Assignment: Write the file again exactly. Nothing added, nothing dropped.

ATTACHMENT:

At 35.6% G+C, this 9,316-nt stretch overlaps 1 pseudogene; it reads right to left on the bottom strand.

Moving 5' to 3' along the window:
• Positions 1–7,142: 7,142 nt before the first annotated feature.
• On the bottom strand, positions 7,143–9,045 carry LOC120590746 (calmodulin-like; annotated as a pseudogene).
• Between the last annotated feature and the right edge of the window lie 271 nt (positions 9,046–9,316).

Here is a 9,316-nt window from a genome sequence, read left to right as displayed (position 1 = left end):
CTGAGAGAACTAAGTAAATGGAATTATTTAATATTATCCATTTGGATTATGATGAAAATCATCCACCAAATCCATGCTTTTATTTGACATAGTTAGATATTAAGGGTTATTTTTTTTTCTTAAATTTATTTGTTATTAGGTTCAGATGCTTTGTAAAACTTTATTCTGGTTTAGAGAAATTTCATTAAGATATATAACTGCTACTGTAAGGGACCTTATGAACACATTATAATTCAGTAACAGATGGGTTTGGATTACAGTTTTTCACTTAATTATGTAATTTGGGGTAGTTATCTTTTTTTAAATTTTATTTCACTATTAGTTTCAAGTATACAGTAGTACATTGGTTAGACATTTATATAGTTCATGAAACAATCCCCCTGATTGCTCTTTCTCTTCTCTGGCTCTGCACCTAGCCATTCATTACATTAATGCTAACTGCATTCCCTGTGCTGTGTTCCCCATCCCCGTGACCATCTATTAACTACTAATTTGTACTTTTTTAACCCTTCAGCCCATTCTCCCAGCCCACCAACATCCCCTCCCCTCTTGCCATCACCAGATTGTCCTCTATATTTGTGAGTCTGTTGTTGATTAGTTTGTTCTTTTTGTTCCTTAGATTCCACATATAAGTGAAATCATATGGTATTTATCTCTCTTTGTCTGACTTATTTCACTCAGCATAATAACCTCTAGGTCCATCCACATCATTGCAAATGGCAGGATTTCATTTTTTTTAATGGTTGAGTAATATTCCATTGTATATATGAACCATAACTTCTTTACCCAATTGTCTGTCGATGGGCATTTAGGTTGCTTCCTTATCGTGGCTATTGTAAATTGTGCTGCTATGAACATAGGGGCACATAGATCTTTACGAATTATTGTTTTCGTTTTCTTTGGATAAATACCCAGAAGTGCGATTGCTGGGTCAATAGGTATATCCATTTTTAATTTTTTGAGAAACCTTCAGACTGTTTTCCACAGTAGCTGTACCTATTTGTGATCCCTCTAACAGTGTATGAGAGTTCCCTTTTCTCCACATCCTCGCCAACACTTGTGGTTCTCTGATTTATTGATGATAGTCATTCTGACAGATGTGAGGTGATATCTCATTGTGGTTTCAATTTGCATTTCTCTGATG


At 35.6% G+C, this 9,316-nt stretch overlaps 1 pseudogene; it reads right to left on the bottom strand.

Moving 5' to 3' along the window:
• Positions 1–7,142: 7,142 nt before the first annotated feature.
• On the bottom strand, positions 7,143–9,045 carry LOC120590746 (calmodulin-like; annotated as a pseudogene).
• Between the last annotated feature and the right edge of the window lie 271 nt (positions 9,046–9,316).

Here is a 9,316-nt window from a genome sequence, read left to right as displayed (position 1 = left end):
CTGAGAGAACTAAGTAAATGGAATTATTTAATATTATCCATTTGGATTATGATGAAAATCATCCACCAAATCCATGCTTTTATTTGACATAGTTAGATATTAAGGGTTATTTTTTTTTCTTAAATTTATTTGTTATTAGGTTCAGATGCTTTGTAAAACTTTATTCTGGTTTAGAGAAATTTCATTAAGATATATAACTGCTACTGTAAGGGACCTTATGAACACATTATAATTCAGTAACAGATGGGTTTGGATTACAGTTTTTCACTTAATTATGTAATTTGGGGTAGTTATCTTTTTTTAAATTTTATTTCACTATTAGTTTCAAGTATACAGTAGTACATTGGTTAGACATTTATATAGTTCATGAAACAATCCCCCTGATTGCTCTTTCTCTTCTCTGGCTCTGCACCTAGCCATTCATTACATTAATGCTAACTGCATTCCCTGTGCTGTGTTCCCCATCCCCGTGACCATCTATTAACTACTAATTTGTACTTTTTTAACCCTTCAGCCCATTCTCCCAGCCCACCAACATCCCCTCCCCTCTTGCCATCACCAGATTGTCCTCTATATTTGTGAGTCTGTTGTTGATTAGTTTGTTCTTTTTGTTCCTTAGATTCCACATATAAGTGAAATCATATGGTATTTATCTCTCTTTGTCTGACTTATTTCACTCAGCATAATAACCTCTAGGTCCATCCACATCATTGCAAATGGCAGGATTTCATTTTTTTTAATGGTTGAGTAATATTCCATTGTATATATGAACCATAACTTCTTTACCCAATTGTCTGTCGATGGGCATTTAGGTTGCTTCCTTATCGTGGCTATTGTAAATTGTGCTGCTATGAACATAGGGGCACATAGATCTTTACGAATTATTGTTTTCGTTTTCTTTGGATAAATACCCAGAAGTGCGATTGCTGGGTCAATAGGTATATCCATTTTTAATTTTTTGAGAAACCTTCAGACTGTTTTCCACAGTAGCTGTACCTATTTGTGATCCCTCTAACAGTGTATGAGAGTTCCCTTTTCTCCACATCCTCGCCAACACTTGTGGTTCTCTGATTTATTGATGATAGTCATTCTGACAGATGTGAGGTGATATCTCATTGTGGTTTCAATTTGCATTTCTCTGATG